Autism: The Unlikely New Campaign Issue
MIKE PESCA, host:
Thank you, Mark. Well done. On the campaign trail, candidates are asked about, well, everything. Yesterday, we found out that the Secret Service frowns on Hillary Clinton pumping her own gas. Barack Obama says he's open to the entire question of whether we need pennies. John McCain's favorite movie is "Paths of Glory."
So, of course, they'll be asked about an issue that is vitally important to millions of Americans, the parents and relatives of the estimated one in every 150 kids affected by autism. Here's Barack Obama offering his take on the causes of the disease.
(Soundbite of speech)
Senator BARACK OBAMA (Democrat, Illinois): There are some people who are suspicious that it's connected to vaccines and triggers. But the science right now is inconclusive.
PESCA: All of the presidential candidates have offered some version of that statement. The problem is the major researchers and authorities don't consider the science inconclusive. Parents are understandably worried about this.
But the Centers for Disease Control and the World Health Organization, they're not as ambiguous as all the candidates would have you believe. Arthur Allen writes for the Washington Independent, and is the author of "Vaccine: The Controversial Story of Medicine's Greatest Lifesaver." Thanks for joining us, Arthur.
Mr. ARTHUR ALLEN (Columnist, Washington Independent; Author, "Vaccine: The Controversial Story of Medicine's Greatest Lifesaver"): Pleasure.
PESCA: We heard from Barack Obama there. I will read you a John McCain quote. McCain, at a Texas town hall meeting on February 29th, said the cause of autism, quote, "We go back and forth and there's strong evidence that indicates it's got to do with a preservative in vaccines." Well, you're the expert. What evidence?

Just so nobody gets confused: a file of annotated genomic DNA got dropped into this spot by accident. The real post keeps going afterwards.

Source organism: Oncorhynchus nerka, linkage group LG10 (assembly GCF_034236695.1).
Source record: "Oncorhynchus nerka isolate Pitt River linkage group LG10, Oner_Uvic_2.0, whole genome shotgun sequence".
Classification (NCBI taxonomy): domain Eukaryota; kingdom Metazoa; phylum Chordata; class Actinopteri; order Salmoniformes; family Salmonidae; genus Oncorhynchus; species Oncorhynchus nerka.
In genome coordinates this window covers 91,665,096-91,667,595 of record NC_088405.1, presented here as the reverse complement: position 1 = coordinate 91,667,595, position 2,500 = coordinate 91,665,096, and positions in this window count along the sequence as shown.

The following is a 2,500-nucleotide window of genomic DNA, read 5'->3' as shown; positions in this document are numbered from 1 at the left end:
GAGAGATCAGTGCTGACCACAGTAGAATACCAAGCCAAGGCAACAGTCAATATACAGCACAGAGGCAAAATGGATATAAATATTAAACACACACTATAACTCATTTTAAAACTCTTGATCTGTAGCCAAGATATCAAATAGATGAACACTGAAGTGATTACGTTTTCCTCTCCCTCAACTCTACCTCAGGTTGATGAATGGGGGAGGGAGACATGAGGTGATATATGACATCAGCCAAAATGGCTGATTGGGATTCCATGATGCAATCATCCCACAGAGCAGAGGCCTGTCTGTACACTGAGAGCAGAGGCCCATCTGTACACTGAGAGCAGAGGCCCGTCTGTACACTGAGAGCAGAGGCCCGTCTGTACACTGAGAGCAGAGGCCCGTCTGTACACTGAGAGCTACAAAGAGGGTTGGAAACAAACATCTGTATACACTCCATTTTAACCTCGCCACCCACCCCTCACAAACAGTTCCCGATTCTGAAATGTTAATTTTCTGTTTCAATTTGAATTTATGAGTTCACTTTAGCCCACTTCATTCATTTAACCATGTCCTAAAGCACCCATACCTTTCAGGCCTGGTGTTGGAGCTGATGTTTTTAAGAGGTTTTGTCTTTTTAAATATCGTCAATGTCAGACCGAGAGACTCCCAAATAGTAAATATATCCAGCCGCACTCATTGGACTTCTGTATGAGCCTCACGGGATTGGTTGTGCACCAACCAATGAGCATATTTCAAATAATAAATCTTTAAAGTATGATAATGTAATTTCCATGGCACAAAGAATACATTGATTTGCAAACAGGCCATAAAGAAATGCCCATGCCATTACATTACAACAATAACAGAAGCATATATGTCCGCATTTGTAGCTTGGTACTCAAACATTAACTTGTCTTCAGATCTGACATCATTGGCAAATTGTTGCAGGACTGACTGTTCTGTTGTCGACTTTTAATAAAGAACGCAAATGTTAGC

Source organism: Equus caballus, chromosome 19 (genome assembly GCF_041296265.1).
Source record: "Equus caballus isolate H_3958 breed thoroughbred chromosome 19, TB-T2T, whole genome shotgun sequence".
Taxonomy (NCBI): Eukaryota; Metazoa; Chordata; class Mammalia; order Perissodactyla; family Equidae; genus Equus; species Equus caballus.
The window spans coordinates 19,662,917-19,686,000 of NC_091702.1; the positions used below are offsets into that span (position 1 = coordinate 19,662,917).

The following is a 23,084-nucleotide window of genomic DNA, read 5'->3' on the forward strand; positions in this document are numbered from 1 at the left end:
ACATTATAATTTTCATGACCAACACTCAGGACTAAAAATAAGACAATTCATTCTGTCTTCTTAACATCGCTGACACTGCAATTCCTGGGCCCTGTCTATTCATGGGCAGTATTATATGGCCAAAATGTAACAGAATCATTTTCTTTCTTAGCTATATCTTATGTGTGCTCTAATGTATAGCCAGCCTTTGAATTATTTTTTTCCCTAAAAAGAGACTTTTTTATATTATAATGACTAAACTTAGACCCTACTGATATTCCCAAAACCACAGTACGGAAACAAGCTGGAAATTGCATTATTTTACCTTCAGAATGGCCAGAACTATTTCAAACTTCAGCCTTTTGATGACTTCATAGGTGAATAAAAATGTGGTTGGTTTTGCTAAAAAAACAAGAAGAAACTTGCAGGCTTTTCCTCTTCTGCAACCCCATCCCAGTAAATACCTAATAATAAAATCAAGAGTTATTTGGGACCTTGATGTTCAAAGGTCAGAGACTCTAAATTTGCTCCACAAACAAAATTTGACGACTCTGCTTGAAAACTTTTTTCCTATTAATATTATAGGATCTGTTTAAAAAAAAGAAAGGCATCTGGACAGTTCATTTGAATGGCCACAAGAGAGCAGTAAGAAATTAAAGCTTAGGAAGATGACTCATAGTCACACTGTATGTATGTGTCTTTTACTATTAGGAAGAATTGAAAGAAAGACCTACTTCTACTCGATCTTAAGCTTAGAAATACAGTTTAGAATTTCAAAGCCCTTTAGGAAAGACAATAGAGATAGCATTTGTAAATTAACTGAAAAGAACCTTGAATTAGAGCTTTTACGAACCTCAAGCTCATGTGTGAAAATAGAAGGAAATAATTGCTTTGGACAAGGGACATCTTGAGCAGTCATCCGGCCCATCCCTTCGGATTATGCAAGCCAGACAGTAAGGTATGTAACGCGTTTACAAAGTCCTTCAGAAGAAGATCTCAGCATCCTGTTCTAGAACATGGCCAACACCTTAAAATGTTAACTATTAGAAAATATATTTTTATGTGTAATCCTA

Mr. ALLEN: Well, the evidence is pretty strong that the preservative has nothing to do with autism. This is a preservative called thimerosal. It contains some ethyl mercury. And it was basically removed from childhood vaccines by the beginning of 2002, and the rates of autism diagnoses have continued to soar since then. And there are a number of explanations for that, but that's just one piece of data out of many studies that have shown that thimerosal has nothing to do with autism.
Which isn't to say that it's not possible that, in some rare instance, it did, or the vaccines did, and some that have caused reactions that led to autistic symptoms in some kids, but very rarely, and the idea that this whole increase that we're seeing in the numbers of diagnoses of autism has to do with vaccines is just really wrong.
PESCA: So is it irresponsible then for a politician to say it's very inconclusive? Or John McCain to bring up the idea of vaccines? And Hillary Clinton has said the same thing about, well, we don't know. We should study it. Is it irresponsible for a major political figure to play Doubting Thomas on this issue?
Mr. ALLEN: Well, you know, I think it is irresponsible. I think you can always say, well, let's study it more. And I mean, you can understand why a politician would say, let's study this more, because their constituents, that is a lot of voters, are concerned about this. And a lot of voters have what, in my opinion, is erroneous information. But nevertheless, they still believe this. They want more study. And to a degree, I mean, politicians are there to serve their constituents.
So I can kind of understand it. I wouldn't completely slam the politicians for sort of couching it that way. But I think it is dangerous and irresponsible to suggest that there is really any strong information at this point that points in that direction because then the threat is that, you know, people are going to stop vaccinating their kids, and that can have really serious implications.
PESCA: Right, if our president or the people running for president start raising these issues about vaccines, it's not just as if, oh, they got it wrong. What if people start acting on their advice, and you were talking about, if fewer and fewer children are vaccined? That has public-health consequences. And then that would be an issue for the president to have to address, right?